Ricciardo’s awkward exchanges with Abiteboul in episode five highlights the difficult atmosphere in the garage — one which Horner says would be akin to one where you’d been dumped by a girlfriend, who hasn’t moved out of your house yet.
Abiteboul himself describes Ricciardo’s decision as a “breakup” and admitted that there was a “period of time” where they hadn’t spoken.
Abiteboul outlines that his disappointment stems from the fact that there was still much Ricciardo could have achieved with the team, including after the breakout performance at Silverstone where Ricciardo finished fourth and his teammate, Esteban Ocon, finished sixth.
Footage shows the pair awkwardly exchanging pleasantries — like exes meeting in the bar — where Abiteboul thanks Ricciardo for his race.
“Frankly, I think he is making a mistake,” Abiteboul says later.
Ricciardo too, appears to show some doubts by the end of the episode.
“Sitting here today [after Silverstone] I don’t know if it’s the best call I’ve ever made or not,” he says, for once, his confident, happy-go-lucky facade slipping slightly.
Man on fire
The most dramatic sporting incident in 2020 was undoubtedly Romain Grosjean’s crash at the Bahrain Grand Prix.
The episode that chronicled it is the most dramatic TV you’ll watch in 2021.
Underpinned by a soundtrack worthy of a Christopher Nolan epic, episode nine begins with a bang.
We are shown the opening seconds of the Bahrain Grand Prix from a variety of in-car cameras.
Incredibly, we are also given Grosjean’s reaction to realising he’s about to hit the barrier.
“F***,” is all Grosjean had time to say before hitting the barrier at 192kph.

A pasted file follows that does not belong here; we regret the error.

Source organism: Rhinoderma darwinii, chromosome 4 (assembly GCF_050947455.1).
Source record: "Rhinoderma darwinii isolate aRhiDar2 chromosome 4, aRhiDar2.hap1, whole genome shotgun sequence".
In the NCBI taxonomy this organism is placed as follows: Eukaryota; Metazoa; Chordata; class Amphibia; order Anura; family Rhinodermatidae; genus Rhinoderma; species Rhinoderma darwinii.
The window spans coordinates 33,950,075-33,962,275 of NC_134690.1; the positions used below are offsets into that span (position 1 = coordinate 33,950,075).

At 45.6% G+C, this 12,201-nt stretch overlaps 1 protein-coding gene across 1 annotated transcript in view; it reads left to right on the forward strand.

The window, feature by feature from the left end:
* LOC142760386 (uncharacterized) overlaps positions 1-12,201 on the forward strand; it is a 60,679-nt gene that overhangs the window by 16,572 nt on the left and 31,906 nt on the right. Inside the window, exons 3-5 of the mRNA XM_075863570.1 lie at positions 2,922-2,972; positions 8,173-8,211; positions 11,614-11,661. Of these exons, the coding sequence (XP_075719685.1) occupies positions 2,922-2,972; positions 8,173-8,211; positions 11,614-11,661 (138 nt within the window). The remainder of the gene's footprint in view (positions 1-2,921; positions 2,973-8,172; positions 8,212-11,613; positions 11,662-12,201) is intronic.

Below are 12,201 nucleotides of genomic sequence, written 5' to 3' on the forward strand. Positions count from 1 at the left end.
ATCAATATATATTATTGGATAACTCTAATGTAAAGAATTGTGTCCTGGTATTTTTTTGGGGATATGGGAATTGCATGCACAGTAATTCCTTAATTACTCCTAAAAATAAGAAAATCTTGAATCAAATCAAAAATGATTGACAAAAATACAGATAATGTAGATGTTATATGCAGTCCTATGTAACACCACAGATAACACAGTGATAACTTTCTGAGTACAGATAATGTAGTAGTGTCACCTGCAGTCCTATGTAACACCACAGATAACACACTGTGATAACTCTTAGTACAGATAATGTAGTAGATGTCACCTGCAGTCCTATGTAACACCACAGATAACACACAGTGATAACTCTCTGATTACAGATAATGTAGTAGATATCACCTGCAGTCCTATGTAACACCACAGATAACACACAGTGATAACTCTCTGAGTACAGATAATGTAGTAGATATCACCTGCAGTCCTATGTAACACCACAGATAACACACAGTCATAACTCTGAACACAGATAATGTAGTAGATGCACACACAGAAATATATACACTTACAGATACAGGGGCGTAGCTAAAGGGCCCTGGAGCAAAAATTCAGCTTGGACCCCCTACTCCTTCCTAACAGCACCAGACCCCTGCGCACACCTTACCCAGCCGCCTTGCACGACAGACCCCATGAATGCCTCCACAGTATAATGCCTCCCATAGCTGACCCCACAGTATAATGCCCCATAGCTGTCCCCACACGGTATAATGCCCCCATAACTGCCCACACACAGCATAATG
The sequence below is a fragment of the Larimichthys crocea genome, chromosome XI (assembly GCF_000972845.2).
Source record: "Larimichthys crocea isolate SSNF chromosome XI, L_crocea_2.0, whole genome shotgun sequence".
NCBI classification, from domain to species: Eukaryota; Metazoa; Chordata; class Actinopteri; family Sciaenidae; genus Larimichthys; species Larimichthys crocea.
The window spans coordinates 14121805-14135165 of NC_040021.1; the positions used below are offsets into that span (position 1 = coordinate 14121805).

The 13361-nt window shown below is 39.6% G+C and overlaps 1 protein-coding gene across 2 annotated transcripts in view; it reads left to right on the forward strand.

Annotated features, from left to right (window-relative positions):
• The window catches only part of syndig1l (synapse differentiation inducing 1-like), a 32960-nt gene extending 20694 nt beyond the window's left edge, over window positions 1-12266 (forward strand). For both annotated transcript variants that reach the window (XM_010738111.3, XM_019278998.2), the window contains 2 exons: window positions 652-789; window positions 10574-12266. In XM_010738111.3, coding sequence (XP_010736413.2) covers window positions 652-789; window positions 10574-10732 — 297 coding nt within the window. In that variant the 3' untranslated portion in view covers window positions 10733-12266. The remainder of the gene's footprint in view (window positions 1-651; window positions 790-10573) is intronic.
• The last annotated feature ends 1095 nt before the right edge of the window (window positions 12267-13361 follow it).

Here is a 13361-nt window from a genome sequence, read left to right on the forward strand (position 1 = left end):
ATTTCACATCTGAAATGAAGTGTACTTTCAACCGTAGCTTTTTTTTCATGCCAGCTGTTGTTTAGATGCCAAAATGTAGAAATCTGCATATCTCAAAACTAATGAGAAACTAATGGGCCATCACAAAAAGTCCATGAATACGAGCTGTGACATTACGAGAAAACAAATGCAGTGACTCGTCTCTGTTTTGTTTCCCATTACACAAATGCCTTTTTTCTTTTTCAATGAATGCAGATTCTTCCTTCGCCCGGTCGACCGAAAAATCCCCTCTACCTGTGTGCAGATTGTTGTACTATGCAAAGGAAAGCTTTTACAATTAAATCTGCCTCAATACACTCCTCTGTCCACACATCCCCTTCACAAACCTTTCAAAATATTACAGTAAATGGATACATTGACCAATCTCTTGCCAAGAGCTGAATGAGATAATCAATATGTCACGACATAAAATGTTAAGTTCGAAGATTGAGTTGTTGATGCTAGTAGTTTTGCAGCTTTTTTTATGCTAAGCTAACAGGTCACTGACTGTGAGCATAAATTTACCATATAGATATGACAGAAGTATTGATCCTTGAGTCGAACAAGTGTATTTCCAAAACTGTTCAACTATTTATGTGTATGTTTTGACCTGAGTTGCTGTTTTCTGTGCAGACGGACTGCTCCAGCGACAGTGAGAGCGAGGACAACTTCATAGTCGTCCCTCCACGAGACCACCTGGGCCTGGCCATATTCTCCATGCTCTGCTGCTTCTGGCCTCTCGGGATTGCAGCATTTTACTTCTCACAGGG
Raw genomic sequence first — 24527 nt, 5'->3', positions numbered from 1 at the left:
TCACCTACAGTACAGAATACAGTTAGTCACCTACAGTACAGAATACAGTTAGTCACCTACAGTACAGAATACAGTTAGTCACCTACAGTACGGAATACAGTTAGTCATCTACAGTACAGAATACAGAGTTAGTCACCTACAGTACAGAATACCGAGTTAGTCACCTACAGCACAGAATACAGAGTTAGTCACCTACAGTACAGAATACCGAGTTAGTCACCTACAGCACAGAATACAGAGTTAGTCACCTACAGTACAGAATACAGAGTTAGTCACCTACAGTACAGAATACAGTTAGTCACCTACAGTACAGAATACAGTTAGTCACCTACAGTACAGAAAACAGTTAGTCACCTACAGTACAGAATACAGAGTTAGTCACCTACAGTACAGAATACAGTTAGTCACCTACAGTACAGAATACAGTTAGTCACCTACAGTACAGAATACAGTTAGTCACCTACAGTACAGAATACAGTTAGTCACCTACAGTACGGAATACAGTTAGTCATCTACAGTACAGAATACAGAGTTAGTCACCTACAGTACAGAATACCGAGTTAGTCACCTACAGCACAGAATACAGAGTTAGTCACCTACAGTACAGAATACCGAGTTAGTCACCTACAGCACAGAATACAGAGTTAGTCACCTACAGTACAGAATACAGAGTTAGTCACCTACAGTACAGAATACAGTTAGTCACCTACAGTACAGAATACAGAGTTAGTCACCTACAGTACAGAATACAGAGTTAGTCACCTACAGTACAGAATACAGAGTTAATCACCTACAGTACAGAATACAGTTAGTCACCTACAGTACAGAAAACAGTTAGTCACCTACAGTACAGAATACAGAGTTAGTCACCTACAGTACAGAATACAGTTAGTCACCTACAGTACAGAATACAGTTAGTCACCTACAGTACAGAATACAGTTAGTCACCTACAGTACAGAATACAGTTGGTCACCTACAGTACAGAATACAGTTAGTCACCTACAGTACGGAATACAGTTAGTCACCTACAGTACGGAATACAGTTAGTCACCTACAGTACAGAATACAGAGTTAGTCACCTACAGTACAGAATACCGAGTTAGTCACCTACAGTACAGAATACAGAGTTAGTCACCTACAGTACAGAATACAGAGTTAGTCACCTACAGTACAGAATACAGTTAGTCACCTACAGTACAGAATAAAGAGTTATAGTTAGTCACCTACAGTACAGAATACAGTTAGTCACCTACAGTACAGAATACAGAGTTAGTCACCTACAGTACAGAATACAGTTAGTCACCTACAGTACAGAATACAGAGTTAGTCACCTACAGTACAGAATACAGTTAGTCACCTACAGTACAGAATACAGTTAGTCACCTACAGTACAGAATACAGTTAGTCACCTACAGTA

Even knowing the positive outcome from the crash, the footage of the pit crew and drivers is incredibly moving.
Screams can be heard over the footage of the car burning, while an unnamed mechanic says “get him out of there,” as everyone looks on at the inferno in horror.
Stunned communications from the drivers are played as they circle back around to the pits, all the while Grosjean’s stricken Haas continues to burn.
Grosjean was trapped in the cockpit for 27 seconds, but we’re teased for over four minutes before we see the Frenchman emerge surreally from the flames.
“How the f*** did he get out of that?” Carlos Oñoro Sainz, Carlos Sainz’s manager, says as we see Grosjean walk to an ambulance and disappear off to hospital.
Then, within seconds, we’re back racing — and Lance Stroll is upside down after being flipped — the insanity of Formula 1 laid bare.
Grosjean’s emotional reunion with Haas the following week is in direct contrast to his matter-of-fact description of his escape, where he vividly details his thought process as he wondered what part of him would start burning first.
Watching the reaction of drivers to Grosjean’s crash relates strongly to the poignancy of episode six’s moving sequence at Spa-Francorchamps, where Pierre Gasly laid flowers at Raidillon corner where his friend, Anthonie Hubert died in 2019.
Gasly had, just that week, been sacked from Red Bull and demoted to the junior team, Toro Rosso.
“After I got moved from Red Bull, Anthonie sent me a message, ‘prove everybody wrong and show them your skills and talent,'” Gasly says.
In 2020, Gasly would win his first F1 race — one of the most heartening moments in the entire series — at the Italian Grand Prix in Monza.
In Belgium, walking away from the makeshift shrine, Gasly looked back over his shoulder, flanked by members of his team and perfectly describes the sport as a whole with three short words.
“F****** crazy, huh?”